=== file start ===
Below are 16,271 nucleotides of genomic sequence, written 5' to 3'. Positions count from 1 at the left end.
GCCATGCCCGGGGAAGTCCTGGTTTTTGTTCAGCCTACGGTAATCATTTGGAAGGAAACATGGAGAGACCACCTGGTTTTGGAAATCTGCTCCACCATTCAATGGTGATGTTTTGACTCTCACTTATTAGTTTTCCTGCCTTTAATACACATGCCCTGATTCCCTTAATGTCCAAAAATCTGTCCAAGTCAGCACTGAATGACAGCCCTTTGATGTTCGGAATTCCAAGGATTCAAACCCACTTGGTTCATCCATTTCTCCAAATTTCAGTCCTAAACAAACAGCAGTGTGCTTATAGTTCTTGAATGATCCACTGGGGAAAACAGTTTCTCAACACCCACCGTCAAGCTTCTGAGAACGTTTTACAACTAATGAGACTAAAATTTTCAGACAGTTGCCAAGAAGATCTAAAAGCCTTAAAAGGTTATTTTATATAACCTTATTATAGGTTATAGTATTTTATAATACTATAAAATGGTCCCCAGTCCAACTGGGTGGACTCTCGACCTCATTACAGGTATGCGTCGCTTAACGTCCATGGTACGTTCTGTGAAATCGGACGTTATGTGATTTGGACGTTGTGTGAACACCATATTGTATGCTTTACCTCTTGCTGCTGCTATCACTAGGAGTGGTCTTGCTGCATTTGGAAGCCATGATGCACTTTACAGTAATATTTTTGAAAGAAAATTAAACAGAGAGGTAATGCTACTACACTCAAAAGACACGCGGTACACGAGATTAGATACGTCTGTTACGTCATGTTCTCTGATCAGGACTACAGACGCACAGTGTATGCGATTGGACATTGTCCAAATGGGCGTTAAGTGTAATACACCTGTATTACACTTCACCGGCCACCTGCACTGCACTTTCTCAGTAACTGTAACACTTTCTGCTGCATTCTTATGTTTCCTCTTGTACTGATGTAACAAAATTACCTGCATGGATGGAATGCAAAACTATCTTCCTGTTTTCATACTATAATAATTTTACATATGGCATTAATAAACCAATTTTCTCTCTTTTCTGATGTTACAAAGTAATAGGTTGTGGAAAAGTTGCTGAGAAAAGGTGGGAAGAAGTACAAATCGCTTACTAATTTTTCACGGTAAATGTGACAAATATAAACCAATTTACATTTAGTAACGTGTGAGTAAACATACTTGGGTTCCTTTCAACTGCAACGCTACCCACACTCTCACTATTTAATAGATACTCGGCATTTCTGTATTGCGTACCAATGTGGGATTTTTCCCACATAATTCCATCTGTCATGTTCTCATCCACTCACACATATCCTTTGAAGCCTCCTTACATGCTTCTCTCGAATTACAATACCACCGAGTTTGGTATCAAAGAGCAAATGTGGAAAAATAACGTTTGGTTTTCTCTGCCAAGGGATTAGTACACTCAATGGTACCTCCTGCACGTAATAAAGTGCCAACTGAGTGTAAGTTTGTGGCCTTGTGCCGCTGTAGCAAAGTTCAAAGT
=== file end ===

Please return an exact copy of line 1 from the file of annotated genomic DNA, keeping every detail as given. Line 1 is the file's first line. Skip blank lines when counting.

Below are 16,271 nucleotides of genomic sequence, written 5' to 3'. Positions count from 1 at the left end.